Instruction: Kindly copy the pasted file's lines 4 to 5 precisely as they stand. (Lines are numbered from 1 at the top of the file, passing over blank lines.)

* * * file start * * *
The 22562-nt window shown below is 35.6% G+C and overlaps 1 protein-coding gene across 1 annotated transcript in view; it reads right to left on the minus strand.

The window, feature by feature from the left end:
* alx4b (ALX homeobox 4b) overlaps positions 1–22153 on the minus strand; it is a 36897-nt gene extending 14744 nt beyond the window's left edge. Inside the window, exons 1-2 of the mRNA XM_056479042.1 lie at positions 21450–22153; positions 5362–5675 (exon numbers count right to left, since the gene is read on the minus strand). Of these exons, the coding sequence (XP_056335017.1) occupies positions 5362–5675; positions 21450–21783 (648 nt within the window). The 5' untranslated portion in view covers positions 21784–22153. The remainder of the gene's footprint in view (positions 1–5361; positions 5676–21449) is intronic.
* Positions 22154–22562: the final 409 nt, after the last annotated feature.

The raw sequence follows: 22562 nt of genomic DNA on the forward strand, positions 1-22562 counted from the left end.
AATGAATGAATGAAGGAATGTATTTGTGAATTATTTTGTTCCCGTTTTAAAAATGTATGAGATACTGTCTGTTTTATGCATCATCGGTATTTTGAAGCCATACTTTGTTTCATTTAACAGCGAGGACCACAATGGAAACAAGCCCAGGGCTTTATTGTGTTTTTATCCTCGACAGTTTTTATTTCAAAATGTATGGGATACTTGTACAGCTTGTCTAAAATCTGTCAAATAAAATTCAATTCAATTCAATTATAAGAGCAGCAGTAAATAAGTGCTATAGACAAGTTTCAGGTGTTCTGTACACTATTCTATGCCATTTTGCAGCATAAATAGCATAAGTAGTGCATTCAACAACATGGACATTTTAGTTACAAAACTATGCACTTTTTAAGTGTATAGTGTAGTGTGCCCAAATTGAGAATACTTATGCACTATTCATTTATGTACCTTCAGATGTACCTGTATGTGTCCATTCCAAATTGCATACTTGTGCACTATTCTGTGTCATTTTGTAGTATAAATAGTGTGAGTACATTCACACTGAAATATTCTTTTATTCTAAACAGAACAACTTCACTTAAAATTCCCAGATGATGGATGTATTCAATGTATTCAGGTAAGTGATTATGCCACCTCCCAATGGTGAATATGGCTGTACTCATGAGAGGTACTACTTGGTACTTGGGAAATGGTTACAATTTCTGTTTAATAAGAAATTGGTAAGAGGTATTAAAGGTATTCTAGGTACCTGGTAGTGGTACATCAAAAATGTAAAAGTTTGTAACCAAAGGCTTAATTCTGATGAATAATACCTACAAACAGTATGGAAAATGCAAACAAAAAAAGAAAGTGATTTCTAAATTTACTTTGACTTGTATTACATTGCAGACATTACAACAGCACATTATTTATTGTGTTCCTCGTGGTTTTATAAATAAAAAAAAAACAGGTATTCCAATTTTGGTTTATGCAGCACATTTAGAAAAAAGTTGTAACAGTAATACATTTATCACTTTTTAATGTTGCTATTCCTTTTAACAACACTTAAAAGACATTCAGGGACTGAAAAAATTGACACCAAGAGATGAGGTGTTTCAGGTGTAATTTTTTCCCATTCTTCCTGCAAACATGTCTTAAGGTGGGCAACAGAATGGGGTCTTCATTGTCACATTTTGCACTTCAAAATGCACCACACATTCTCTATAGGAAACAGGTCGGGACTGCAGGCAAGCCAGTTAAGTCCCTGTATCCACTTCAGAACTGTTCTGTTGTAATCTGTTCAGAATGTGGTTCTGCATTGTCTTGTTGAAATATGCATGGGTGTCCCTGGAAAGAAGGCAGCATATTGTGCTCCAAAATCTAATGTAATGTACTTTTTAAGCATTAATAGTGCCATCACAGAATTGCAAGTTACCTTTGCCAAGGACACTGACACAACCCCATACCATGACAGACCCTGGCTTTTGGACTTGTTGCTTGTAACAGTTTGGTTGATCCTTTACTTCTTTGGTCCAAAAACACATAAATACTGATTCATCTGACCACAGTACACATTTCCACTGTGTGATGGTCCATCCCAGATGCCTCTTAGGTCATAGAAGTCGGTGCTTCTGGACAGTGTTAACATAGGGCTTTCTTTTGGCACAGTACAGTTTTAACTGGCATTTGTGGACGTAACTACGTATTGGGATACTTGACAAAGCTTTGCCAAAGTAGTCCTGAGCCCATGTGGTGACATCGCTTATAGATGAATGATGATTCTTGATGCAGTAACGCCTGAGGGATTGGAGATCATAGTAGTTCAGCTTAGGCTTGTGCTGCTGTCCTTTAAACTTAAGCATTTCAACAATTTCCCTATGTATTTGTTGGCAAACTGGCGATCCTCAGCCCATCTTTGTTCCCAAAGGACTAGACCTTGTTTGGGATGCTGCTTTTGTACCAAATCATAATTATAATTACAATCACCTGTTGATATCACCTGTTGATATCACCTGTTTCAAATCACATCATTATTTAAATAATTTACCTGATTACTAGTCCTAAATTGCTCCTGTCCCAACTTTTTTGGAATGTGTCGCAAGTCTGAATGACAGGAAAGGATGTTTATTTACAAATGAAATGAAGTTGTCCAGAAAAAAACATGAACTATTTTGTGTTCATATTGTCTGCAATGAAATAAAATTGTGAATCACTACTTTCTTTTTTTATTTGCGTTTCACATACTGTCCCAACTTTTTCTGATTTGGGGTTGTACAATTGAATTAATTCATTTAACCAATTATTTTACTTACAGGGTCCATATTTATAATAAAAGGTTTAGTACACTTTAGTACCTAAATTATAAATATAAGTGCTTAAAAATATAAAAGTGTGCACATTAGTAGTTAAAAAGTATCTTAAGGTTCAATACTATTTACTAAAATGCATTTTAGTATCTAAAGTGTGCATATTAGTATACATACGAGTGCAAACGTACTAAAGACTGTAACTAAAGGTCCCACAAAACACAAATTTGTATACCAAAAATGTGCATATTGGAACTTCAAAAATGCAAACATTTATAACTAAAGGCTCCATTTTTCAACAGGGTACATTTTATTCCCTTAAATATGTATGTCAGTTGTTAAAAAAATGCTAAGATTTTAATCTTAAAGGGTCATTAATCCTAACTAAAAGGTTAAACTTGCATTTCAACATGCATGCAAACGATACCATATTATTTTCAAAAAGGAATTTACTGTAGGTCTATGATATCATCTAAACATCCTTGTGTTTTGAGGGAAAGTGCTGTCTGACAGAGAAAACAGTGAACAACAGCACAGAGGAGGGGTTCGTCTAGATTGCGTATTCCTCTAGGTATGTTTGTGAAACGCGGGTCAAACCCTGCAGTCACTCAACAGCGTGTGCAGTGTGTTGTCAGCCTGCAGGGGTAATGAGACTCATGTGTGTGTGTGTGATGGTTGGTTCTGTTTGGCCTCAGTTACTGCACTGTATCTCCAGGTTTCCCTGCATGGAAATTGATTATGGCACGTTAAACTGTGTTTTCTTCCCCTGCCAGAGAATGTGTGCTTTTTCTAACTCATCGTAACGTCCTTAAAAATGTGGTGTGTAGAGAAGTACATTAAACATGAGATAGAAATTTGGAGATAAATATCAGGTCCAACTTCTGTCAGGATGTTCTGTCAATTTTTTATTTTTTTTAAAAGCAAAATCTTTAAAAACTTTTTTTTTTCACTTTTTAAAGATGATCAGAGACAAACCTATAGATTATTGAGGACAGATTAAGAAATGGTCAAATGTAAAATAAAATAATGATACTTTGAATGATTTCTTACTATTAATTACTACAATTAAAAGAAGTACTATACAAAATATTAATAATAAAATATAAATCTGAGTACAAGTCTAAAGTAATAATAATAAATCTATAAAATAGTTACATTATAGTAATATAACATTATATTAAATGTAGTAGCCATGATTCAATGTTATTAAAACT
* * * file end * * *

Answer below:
* Positions 22154–22562: the final 409 nt, after the last annotated feature.

The raw sequence follows: 22562 nt of genomic DNA on the forward strand, positions 1-22562 counted from the left end.